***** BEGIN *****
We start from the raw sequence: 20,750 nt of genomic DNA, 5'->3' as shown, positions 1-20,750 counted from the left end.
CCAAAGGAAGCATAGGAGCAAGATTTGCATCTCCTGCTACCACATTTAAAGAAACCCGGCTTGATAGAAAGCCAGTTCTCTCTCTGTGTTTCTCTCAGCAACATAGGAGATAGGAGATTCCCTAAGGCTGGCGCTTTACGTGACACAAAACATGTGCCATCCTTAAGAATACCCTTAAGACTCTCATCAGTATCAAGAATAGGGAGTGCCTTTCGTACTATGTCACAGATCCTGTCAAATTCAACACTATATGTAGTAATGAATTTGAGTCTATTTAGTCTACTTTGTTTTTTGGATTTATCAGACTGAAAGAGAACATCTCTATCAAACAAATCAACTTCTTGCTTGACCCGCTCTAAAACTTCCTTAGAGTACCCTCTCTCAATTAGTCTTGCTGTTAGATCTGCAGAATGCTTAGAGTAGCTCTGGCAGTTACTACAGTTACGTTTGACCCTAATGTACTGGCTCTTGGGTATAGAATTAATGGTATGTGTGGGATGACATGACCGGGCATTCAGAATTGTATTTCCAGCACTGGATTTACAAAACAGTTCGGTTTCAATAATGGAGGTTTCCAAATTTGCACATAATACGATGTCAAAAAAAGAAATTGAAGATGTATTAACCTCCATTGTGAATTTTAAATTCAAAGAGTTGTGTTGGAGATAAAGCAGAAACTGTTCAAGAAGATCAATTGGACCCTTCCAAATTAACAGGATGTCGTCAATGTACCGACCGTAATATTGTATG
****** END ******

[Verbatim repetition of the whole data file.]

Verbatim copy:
We start from the raw sequence: 20,750 nt of genomic DNA, 5'->3' as shown, positions 1-20,750 counted from the left end.
CCAAAGGAAGCATAGGAGCAAGATTTGCATCTCCTGCTACCACATTTAAAGAAACCCGGCTTGATAGAAAGCCAGTTCTCTCTCTGTGTTTCTCTCAGCAACATAGGAGATAGGAGATTCCCTAAGGCTGGCGCTTTACGTGACACAAAACATGTGCCATCCTTAAGAATACCCTTAAGACTCTCATCAGTATCAAGAATAGGGAGTGCCTTTCGTACTATGTCACAGATCCTGTCAAATTCAACACTATATGTAGTAATGAATTTGAGTCTATTTAGTCTACTTTGTTTTTTGGATTTATCAGACTGAAAGAGAACATCTCTATCAAACAAATCAACTTCTTGCTTGACCCGCTCTAAAACTTCCTTAGAGTACCCTCTCTCAATTAGTCTTGCTGTTAGATCTGCAGAATGCTTAGAGTAGCTCTGGCAGTTACTACAGTTACGTTTGACCCTAATGTACTGGCTCTTGGGTATAGAATTAATGGTATGTGTGGGATGACATGACCGGGCATTCAGAATTGTATTTCCAGCACTGGATTTACAAAACAGTTCGGTTTCAATAATGGAGGTTTCCAAATTTGCACATAATACGATGTCAAAAAAAGAAATTGAAGATGTATTAACCTCCATTGTGAATTTTAAATTCAAAGAGTTGTGTTGGAGATAAAGCAGAAACTGTTCAAGAAGATCAATTGGACCCTTCCAAATTAACAGGATGTCGTCAATGTACCGACCGTAATATTGTATG